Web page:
I forgot to mention one of the highlights of the Nullarbor Plain as we came across a few days ago: the longest golf course in the world. Stretched across a couple of thousand kilometers, the Nullarbor Golf Links has a hole at each town and a few scenic sights along the plain. It’d be a long 18 holes! After finishing our trek across the Nullarbor the first town in South Australia is Penong, a small farming settlement on the far west coast of the Eyre Peninsula. We shot down to Cape LeHunte, home of the famous Cactus Beach, to camp for the night. The waves were pretty tepid when we stopped for the night but there were still a few surfers about. We could tell that with a bit of swell it would be quite a spot to catch a wave at one of the three famous breaks: Cactus, Caves or Castles. Definitely an interesting bathroom experience for us at the Cactus campsite: the toilets were basically garbage bins with a heavy duty plastic bag inside and a toilet seat on top, together with a bag of lime and shovel to be used afterwards! The jetty at Cape LeHunte was a nice protected spot for a bit of fishing, I snagged a small squid while Lisa explored the surrounding point and tide pools.
On our way out of Penong we stopped off at the town’s Woolshed Museum, a collection of farming and household artifacts from yesterday but definitely not a patch on Margaret Brown’s collection on Yorke Peninsula (more on that later…). We continued along the Great Australian Bight through Ceduna, where we quickly checked our email and stopped off at the visitor centre before spending the night at the Streaky Bay Caravan Park. We both enjoyed Streaky Bay (S32°47.785′ E134°11.848′) a lot, a great atmosphere and a another fantastic country pub where we spent the afternoon with a few beers overlooking the bay. It was great to see that there are still a few old-world pubs in South Australia where one can get a pint for $5.00 and a good counter meal for under $15.00. Lisa sampled some of the local King George Whiting and I tucked into a schnitzel, something that the Western Australians are still figuring out how to cook properly… The bar staff at the Streaky Bay Pub were quite impressed with seeing a Californian waltzing around in some local R.M. Williams garb and it was great to be able to catch the tail end of the West Indies/Australia test match from Adelaide. If you’re reading this and ever find yourself in Streaky Bay, the caravan park kiosk on the foreshore is the cheapest place you’ll find fresh oysters anywhere on Eyre Peninsula: $5.00 a dozen. Elliotts Bakery is similarly worth a stop, fantastic baked goods and coffees, another addition to my list of Australia’s Best Bakeries.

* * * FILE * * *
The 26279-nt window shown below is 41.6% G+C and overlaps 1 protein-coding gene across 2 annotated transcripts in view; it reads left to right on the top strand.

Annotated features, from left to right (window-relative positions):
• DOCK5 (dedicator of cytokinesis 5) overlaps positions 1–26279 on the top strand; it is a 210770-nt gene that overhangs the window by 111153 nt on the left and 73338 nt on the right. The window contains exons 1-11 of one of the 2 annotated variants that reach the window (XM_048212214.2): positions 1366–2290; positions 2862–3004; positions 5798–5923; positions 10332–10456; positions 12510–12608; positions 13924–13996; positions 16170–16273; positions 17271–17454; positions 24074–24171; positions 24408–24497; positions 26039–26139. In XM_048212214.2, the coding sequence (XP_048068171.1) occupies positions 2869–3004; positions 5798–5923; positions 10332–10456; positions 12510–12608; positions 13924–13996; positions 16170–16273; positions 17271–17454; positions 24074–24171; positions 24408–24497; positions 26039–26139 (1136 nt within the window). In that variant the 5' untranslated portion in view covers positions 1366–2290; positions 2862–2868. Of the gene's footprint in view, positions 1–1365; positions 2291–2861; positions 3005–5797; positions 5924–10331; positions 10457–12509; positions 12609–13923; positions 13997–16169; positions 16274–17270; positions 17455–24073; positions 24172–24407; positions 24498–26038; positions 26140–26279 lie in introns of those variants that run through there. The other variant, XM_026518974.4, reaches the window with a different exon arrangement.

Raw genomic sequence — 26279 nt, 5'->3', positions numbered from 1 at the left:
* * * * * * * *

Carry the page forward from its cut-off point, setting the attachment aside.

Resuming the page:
We spent a morning exploring the striking coastline southwest of Streaky Bay, some brilliant vistas and seriously powerful seas. The loop around Cape Bauer was well worth the detour, as was the drive we took around the scenic Westall Way. South of the settlements of Sceale Bay and Fisherman’s Paradise is Point Labatt, home to Australia’s largest New Zealand Fur Seal colony. The Australian Sea-Lions and New Zealand Fur Seals were strewn all over the granite rocks at the base of the cliffs of Point Labatt, quite content to spend the day leisurely sun-baking between meals. From Point Labatt we drove around the nearby bay and south to the sleepy seaside settlement of Baird Bay, the tourist pamphlet made Baird Bay sound like a coastal utopia but we left town within five minutes of arriving after seeing the swampy marshes that passed as beaches and the fact that the town’s campsite is a parking lot on the side of the highway! Next was Port Kenny a little further down the Eyre, where the bar staff laughed at me when I asked if there was a campsite in town… We ended up stumbling onto the sleepy holiday town of Venus Bay (S33°13.974′ E134°40.466′), nestled on the protected side of the small peninsula forming the opening to Venus Bay itself. There were no campsites at Venus Bay but the caravan park is in a brilliant location on the secluded waters of the Venus Bay inlet, within walking distance of the town’s jetty and the South Head Walking Trail. I spent the afternoon fishing off the jetty and pulled in some handsome-sized squid, we ate more fresh calamari that night than I think either of us had ever consumed in a single sitting! A morning walk along the South Head Walking Trail took us longer than expected after we spent the better part of half an hour watching pods of dolphins frolic in the crystal clear water in the mouth of Venus Bay’s inlet. Some of them came within 20 or 30 meters of where we were standing on the cliffs, so close that we could hear them exhaling when they surfaced. Great to see them up so close in the wild. From Venus Bay we stopped off at Talia Caves, taking a walk into the cavernous Woolshed cave, as well as a quick peek at the town of Elliston (add one more to Australia’s Best Bakeries) on our way to Coffin Bay at the southern tip of the Eyre Peninsula.